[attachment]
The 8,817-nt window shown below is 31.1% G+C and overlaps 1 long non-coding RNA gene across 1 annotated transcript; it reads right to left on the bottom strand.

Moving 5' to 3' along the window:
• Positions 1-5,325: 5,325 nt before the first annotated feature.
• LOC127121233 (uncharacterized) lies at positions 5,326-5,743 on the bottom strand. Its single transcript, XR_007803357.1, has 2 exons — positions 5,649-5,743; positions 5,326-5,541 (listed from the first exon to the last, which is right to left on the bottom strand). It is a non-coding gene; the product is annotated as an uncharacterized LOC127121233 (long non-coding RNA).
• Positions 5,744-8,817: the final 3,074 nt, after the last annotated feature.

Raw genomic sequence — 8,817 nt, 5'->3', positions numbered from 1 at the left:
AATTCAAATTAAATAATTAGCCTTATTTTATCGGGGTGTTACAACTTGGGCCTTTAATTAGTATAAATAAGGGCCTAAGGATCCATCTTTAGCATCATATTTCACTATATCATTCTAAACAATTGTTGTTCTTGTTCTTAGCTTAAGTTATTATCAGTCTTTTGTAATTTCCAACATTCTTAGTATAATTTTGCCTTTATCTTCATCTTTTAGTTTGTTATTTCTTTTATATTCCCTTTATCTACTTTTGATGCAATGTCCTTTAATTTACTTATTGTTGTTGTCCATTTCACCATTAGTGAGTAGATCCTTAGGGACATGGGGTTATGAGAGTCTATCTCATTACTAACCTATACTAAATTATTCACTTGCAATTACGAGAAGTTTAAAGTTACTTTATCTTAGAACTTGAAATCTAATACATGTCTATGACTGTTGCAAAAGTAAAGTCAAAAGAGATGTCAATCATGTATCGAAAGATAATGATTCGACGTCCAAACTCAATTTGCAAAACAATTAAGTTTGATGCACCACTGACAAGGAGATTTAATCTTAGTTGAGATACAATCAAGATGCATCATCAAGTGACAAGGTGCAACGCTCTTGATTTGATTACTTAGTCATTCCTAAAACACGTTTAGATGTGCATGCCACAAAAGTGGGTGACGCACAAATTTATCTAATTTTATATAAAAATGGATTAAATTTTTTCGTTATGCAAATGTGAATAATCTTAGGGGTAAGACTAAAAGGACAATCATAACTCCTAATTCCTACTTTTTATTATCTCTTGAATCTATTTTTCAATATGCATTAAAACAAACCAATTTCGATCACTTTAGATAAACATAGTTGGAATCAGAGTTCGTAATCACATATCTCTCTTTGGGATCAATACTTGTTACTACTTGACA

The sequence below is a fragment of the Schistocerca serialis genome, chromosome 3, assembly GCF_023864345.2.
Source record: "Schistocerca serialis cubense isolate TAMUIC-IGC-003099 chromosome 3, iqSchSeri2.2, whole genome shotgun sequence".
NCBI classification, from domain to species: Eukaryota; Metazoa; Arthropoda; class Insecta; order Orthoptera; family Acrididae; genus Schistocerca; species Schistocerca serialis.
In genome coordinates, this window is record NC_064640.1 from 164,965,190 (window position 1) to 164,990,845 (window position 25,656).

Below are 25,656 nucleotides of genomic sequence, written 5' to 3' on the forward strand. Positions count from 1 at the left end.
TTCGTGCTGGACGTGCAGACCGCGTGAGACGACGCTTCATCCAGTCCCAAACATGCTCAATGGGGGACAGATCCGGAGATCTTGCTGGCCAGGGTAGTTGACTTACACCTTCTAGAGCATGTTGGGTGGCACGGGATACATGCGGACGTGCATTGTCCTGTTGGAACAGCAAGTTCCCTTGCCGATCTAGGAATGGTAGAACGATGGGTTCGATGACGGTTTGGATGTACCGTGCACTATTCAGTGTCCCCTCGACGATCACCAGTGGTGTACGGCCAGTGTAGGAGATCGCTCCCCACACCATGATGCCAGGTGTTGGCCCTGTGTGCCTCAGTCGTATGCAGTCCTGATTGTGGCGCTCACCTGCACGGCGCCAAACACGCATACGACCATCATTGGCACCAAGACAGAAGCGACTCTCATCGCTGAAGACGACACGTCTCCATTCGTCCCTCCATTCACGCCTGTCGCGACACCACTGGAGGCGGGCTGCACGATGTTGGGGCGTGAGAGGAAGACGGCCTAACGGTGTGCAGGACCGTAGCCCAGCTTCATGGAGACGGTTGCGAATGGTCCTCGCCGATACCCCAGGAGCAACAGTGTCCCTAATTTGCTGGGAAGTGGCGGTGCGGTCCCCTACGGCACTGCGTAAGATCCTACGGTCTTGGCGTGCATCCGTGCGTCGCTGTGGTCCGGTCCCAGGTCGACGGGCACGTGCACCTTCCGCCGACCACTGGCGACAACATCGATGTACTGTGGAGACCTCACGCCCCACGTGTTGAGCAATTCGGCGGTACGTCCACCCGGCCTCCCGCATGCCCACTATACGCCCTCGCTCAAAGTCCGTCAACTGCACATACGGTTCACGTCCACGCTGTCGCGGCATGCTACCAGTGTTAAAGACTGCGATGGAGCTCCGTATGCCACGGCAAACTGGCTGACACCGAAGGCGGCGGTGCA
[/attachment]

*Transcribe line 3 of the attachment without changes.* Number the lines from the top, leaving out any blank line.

• Positions 1-5,325: 5,325 nt before the first annotated feature.